In early May, the DC Department of General Services (DGS) contracted the Marcus Asset Group (MAG) to do a certified appraisal of the stalls in the South Hall of the Eastern Market. The objective was to establish a fair market rental value for these concessions to allow awarding of long term leases to these tenants. The South Hall merchants have been operating without such agreements for some time.
MAG brought in Market Ventures Inc. (MVI) to assist in the study. MVI has extensive experience working with public markets in Portland, OR, and Baltimore, MD.
The results of the published appraisal are controversial.
Rents for the fourteen existing merchants currently range from $25 to $40 per square foot for stalls that are between 300 to 1,000 square feet. The space has been appraised at between $44 and $91 per square foot depending on its existing commercial usage.
The 1999 law governing the Eastern Market requires the charging of fair market rent for the stalls in the South Hall. It also limits annual rent increases for any operators to 102 percent of the Consumer Price Index (CPI), or to an additional amount to reflect the cost of services provided. It prohibits annual increases exceeding 110 percent of the CPI.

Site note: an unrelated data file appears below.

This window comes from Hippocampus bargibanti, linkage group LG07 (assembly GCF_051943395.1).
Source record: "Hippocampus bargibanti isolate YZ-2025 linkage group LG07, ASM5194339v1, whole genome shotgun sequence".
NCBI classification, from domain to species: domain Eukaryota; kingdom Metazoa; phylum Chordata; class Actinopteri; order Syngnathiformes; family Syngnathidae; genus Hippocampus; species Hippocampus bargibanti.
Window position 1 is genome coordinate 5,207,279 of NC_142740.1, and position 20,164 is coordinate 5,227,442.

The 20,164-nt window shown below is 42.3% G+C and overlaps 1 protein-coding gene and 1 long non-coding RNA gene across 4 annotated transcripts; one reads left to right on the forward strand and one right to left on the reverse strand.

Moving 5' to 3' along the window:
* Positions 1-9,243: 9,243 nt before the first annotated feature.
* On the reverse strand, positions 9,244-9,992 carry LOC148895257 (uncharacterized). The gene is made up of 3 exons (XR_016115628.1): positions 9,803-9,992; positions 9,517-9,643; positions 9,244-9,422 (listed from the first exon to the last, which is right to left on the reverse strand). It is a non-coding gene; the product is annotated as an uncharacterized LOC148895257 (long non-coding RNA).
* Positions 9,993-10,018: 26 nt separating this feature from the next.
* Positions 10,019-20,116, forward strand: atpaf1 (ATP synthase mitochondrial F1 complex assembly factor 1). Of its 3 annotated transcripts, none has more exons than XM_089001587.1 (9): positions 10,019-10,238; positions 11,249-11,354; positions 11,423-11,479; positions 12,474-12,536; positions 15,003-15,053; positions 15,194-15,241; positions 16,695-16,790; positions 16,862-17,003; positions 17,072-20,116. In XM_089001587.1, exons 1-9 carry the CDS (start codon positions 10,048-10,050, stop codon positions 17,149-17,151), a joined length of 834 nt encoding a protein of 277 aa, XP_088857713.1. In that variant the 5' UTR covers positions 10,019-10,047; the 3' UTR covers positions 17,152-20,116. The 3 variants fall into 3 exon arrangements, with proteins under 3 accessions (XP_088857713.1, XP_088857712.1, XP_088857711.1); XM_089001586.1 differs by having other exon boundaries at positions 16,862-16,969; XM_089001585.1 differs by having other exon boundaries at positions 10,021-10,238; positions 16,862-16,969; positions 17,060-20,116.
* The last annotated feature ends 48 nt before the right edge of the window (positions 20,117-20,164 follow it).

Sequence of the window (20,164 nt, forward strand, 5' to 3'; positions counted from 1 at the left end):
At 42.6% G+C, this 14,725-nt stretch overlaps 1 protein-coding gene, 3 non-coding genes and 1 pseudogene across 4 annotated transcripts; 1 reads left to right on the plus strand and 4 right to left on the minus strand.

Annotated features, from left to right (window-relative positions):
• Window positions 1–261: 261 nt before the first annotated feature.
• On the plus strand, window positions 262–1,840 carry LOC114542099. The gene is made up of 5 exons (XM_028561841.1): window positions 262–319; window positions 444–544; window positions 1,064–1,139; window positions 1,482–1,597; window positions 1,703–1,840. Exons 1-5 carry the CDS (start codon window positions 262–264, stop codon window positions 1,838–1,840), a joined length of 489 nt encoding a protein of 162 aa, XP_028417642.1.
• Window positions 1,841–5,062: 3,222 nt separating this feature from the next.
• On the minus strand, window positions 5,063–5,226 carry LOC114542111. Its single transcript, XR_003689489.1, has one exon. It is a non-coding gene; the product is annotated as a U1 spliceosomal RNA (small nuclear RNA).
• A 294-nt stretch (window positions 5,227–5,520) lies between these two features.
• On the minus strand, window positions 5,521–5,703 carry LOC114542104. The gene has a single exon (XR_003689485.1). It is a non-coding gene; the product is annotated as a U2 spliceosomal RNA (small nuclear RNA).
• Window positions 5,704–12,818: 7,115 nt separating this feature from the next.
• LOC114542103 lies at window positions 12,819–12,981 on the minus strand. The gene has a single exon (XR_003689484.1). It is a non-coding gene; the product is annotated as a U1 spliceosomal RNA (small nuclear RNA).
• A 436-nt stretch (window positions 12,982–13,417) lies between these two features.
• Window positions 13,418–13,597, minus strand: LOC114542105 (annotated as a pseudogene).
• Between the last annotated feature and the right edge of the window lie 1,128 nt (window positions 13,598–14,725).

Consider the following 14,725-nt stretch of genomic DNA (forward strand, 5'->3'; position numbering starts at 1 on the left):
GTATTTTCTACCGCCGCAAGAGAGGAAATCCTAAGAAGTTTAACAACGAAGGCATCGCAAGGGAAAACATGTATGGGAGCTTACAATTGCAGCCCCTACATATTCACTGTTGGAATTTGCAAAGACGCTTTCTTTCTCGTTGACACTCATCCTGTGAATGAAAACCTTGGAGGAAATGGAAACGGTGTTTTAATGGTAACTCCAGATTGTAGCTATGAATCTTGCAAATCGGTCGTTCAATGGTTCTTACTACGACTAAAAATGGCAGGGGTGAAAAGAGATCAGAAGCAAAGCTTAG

Despite an absence of leases, there have been no increases in rent for the South Hall merchants since 2007.
The city “requested that the Appraiser provide an upper and lower bound fair market annual rent range,” stated Barry Margeson, the market manager for the Department of General Services (DGS) in an email transmitting the appraisal to the South Hall merchants and the Eastern Market Community Advisory Committee (EMCAC) dated Aug. 31. “The city’s plan is to use the average of the upper and lower limits of each stand’s appraised value in the form lease,” he wrote.
If the South Hall merchants object to the appraisal’s findings, they have the option of hiring their own appraiser subject to appropriate certification, Margeson wrote. “If the two appraisals are within 20 percent of one another then the rents will be averaged to determine the final rates. If the two appraisals have more than 20 percent difference in value, a third appraiser will be hired. The third appraiser will be responsible for picking one of the two appraisals as the final value,” the email stated.
“It is going to drive us out of business,” reacted Bill Glasgow, owner of Union Meats. His fellow South Hall merchants are “shell shocked,” he said. Glasgow claimed business is off by over 25 percent due to the street congestion and the Hine School construction. The merchants are likely to order an independent appraisal, he stated.
EMCAC will meet to the discuss the time frame for responding to the appraisal on Sept. 6 at 7 p.m. in the Eastern Market’s North Hall at Seventh Street and North Carolina Avenue SE. The appraisal has not yet been posted publicly online.